By 2020, 65% of all jobs will require some postsecondary education or training. But are students graduating college and career ready to meet this demand?
There is some good news but work is still needed to ensure that students are ready to seize postsecondary opportunities:
- Currently, students are graduating from high school at record levels, meeting a key milestone or prerequisite for postsecondary enrollment.
- Unfortunately, graduating from high school is not a guarantee that students are prepared for college or careers. Of the students who enroll in postsecondary education, approximately 28% from public 4-year institutions and 41% of students from public 2-year institutions enroll in remedial coursework. This indicates that they are not ready for the rigor of postsecondary education.
- In addition, students are not completing programs or degrees. The 6-year graduation rate for students seeking a bachelor’s degree at a 4-year institution is 59%, and it is 39% for students who start at a 2-year institution.
- Disparities of race and ethnicity, economic status, and gender are significant. Black and Hispanic males and students from low-income backgrounds are far less likely to graduate from high school, enroll in postsecondary education, or complete a postsecondary certificate or degree.
- Furthermore, talent shortages persist among entry-level employees. Employers report that even students who meet postsecondary training requirements do not possess such employability skills as critical thinking and communication skills, which are key to success in today's workplace.
Integrating work-based learning experiences from secondary and postsecondary education is one strategy to enhance learning and provide an opportunity for students to gain critical skills for future careers. Work-based learning is a continuum of activities—both inside and outside the classroom—that affords students opportunities to connect what they are learning in the classroom to the world of work. Quality work-based learning offers students the chance to apply academic and technical knowledge to real-world settings, thereby developing crucial employability skills. Across the country, states are increasingly looking to design, scale, and implement work-based learning (including workplace experience, apprenticeships, internships, service learning, and simulations) as a strategy to improve students’ readiness for careers.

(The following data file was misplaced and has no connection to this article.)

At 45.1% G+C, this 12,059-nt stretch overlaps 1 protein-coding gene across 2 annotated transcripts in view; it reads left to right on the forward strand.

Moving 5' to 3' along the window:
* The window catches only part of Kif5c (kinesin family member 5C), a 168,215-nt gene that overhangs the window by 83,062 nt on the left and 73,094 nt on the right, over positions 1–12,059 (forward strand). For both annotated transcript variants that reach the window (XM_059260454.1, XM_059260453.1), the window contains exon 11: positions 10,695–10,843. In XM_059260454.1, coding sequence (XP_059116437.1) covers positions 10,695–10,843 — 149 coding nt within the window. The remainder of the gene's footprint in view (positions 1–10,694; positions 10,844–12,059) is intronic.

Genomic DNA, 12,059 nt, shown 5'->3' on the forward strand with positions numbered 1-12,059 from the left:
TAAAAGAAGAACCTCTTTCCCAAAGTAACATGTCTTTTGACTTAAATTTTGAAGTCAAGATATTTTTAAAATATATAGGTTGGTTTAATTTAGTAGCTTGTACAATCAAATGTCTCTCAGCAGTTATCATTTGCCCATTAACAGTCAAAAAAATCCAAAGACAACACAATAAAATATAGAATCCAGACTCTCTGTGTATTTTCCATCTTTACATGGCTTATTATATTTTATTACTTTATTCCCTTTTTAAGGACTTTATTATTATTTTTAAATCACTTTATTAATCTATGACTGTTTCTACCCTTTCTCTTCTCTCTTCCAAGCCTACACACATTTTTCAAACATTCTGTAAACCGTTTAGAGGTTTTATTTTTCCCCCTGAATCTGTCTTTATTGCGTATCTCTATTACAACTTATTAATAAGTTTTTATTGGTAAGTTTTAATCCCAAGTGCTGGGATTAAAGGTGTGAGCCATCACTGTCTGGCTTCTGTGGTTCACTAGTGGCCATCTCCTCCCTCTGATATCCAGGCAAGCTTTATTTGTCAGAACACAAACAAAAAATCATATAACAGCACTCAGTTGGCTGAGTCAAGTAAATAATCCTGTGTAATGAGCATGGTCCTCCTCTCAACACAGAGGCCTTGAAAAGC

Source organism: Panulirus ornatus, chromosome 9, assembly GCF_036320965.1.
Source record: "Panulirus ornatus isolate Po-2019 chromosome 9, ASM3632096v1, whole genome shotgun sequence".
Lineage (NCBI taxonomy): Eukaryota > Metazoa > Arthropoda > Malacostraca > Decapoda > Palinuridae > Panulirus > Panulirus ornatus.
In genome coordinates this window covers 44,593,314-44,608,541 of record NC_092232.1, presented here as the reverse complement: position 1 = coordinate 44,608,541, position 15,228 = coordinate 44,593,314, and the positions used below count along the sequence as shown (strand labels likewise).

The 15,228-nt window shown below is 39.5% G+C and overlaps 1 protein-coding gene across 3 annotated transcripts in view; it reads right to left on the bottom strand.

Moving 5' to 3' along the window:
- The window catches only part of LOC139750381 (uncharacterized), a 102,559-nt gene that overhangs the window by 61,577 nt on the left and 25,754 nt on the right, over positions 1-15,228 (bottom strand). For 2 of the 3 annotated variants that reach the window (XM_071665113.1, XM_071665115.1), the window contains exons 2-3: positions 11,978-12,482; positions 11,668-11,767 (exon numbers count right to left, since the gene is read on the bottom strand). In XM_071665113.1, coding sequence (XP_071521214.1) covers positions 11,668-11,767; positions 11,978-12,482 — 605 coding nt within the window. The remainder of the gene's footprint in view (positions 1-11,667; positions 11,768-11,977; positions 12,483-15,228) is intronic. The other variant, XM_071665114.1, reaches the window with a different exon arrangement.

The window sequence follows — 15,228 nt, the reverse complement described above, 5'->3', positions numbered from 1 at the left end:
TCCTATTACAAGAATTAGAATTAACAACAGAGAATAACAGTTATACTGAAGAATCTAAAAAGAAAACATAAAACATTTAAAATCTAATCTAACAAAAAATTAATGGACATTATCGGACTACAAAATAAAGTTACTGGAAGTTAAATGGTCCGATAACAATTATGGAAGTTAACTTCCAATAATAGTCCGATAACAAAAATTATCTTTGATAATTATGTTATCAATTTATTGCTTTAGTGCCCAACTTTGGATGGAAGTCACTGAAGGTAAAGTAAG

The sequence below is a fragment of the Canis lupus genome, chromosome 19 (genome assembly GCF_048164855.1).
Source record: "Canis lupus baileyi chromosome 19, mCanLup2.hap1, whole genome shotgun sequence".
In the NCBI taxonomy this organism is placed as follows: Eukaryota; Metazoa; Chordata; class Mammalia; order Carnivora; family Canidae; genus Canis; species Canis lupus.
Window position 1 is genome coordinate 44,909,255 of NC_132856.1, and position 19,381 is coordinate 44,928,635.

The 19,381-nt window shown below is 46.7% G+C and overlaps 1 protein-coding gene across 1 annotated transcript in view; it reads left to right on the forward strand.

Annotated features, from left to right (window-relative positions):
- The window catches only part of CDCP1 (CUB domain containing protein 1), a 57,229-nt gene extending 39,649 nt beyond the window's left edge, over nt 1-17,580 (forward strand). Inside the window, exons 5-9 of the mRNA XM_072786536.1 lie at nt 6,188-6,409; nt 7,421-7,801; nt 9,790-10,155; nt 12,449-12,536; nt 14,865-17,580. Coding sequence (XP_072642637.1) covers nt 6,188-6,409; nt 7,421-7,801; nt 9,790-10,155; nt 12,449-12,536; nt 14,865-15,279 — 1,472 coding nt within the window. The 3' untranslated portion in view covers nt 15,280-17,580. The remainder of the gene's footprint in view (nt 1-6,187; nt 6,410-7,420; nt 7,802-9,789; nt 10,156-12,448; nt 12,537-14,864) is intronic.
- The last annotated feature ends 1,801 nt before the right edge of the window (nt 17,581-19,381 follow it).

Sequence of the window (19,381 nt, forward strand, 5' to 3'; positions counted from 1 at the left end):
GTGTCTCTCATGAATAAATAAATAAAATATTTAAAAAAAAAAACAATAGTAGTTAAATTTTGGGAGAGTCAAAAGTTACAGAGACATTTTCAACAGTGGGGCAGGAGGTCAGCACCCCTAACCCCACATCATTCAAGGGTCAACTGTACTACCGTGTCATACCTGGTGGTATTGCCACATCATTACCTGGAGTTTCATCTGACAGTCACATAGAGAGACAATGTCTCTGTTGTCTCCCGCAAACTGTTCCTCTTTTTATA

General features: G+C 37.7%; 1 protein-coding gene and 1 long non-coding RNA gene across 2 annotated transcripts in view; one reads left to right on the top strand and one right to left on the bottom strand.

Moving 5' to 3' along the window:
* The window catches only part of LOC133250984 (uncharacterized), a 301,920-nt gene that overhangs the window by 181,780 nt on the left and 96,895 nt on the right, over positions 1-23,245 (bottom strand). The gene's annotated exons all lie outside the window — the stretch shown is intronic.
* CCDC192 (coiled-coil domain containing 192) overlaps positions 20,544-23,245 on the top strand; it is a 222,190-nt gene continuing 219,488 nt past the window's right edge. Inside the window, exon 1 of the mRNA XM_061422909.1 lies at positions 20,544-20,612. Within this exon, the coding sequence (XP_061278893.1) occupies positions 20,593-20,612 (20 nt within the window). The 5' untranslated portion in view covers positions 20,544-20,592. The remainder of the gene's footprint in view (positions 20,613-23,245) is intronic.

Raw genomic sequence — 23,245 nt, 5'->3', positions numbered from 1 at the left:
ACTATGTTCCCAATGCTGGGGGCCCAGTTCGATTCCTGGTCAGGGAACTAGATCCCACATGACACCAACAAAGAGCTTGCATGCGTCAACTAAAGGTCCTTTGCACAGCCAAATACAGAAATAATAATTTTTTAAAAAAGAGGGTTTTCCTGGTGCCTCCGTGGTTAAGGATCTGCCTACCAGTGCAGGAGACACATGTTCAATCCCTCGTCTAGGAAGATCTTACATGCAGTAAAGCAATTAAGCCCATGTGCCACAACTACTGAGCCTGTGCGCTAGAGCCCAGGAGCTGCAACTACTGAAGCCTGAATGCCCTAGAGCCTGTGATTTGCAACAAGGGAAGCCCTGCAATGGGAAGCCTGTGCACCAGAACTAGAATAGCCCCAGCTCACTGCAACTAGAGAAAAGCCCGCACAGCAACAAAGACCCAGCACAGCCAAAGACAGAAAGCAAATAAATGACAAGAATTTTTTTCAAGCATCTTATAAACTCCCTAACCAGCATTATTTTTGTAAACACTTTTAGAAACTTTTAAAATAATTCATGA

Work-based learning has the potential to improve students’ career readiness. Work-based learning has been found to help students apply and extend classroom learning, increase motivation and understanding, explore careers, and increase understanding of the work environment (Brown, 2003; Fox, 2014; Kenny, Walsh-Blair, Blustein, Bempechat, & Seltzer, 2010; Stern, Rahn, & Chung, 1998). A few correlational and quasi-experimental design studies found that participation in work-based learning had positive effects on students’ GPAs (Hollenbeck, 1996; Linnehan, 2001) and some descriptive studies found that students gain job-related skills and knowledge (Halpern, 2006; Hamilton & Hamilton, 1997; Hart Research Associates, 2013; Hughes, Moore, & Bailey, 1999; Rogers-Chapman & Darling-Hammond, 2013). Stern, Finkelstein, Urquoila, and Cagampang (1997) also found a positive association between the amount of individuals’ work experience and their earnings several years later. For example, the U.S. Department of Labor calculated that workers who completed an apprenticeship program, an intensive work-based learning experience, earned $300,000 more over their lifetimes than workers who did not.